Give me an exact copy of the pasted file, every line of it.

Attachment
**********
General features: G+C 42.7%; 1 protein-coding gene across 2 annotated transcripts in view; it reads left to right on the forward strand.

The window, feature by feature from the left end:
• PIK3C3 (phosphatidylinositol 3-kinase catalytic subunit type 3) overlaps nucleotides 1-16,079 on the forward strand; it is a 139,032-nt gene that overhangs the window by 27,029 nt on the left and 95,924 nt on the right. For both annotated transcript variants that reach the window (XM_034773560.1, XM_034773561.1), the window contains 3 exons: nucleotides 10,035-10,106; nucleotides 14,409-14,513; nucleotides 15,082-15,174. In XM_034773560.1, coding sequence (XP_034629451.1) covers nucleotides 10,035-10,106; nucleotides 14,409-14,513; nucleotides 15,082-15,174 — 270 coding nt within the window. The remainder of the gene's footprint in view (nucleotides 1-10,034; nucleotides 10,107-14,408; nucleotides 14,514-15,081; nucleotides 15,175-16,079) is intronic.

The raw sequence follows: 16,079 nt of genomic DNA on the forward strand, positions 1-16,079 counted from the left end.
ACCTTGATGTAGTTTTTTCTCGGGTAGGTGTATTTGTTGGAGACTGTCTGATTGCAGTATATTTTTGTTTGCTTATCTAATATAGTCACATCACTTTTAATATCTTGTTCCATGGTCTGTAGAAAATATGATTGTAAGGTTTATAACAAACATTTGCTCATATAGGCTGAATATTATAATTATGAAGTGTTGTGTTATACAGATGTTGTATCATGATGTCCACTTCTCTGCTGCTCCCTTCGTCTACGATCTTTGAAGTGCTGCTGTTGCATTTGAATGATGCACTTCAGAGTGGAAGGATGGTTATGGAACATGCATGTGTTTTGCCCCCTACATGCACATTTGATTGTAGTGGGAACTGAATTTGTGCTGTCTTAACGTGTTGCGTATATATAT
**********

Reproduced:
General features: G+C 42.7%; 1 protein-coding gene across 2 annotated transcripts in view; it reads left to right on the forward strand.

The window, feature by feature from the left end:
• PIK3C3 (phosphatidylinositol 3-kinase catalytic subunit type 3) overlaps nucleotides 1-16,079 on the forward strand; it is a 139,032-nt gene that overhangs the window by 27,029 nt on the left and 95,924 nt on the right. For both annotated transcript variants that reach the window (XM_034773560.1, XM_034773561.1), the window contains 3 exons: nucleotides 10,035-10,106; nucleotides 14,409-14,513; nucleotides 15,082-15,174. In XM_034773560.1, coding sequence (XP_034629451.1) covers nucleotides 10,035-10,106; nucleotides 14,409-14,513; nucleotides 15,082-15,174 — 270 coding nt within the window. The remainder of the gene's footprint in view (nucleotides 1-10,034; nucleotides 10,107-14,408; nucleotides 14,514-15,081; nucleotides 15,175-16,079) is intronic.

The raw sequence follows: 16,079 nt of genomic DNA on the forward strand, positions 1-16,079 counted from the left end.
ACCTTGATGTAGTTTTTTCTCGGGTAGGTGTATTTGTTGGAGACTGTCTGATTGCAGTATATTTTTGTTTGCTTATCTAATATAGTCACATCACTTTTAATATCTTGTTCCATGGTCTGTAGAAAATATGATTGTAAGGTTTATAACAAACATTTGCTCATATAGGCTGAATATTATAATTATGAAGTGTTGTGTTATACAGATGTTGTATCATGATGTCCACTTCTCTGCTGCTCCCTTCGTCTACGATCTTTGAAGTGCTGCTGTTGCATTTGAATGATGCACTTCAGAGTGGAAGGATGGTTATGGAACATGCATGTGTTTTGCCCCCTACATGCACATTTGATTGTAGTGGGAACTGAATTTGTGCTGTCTTAACGTGTTGCGTATATATAT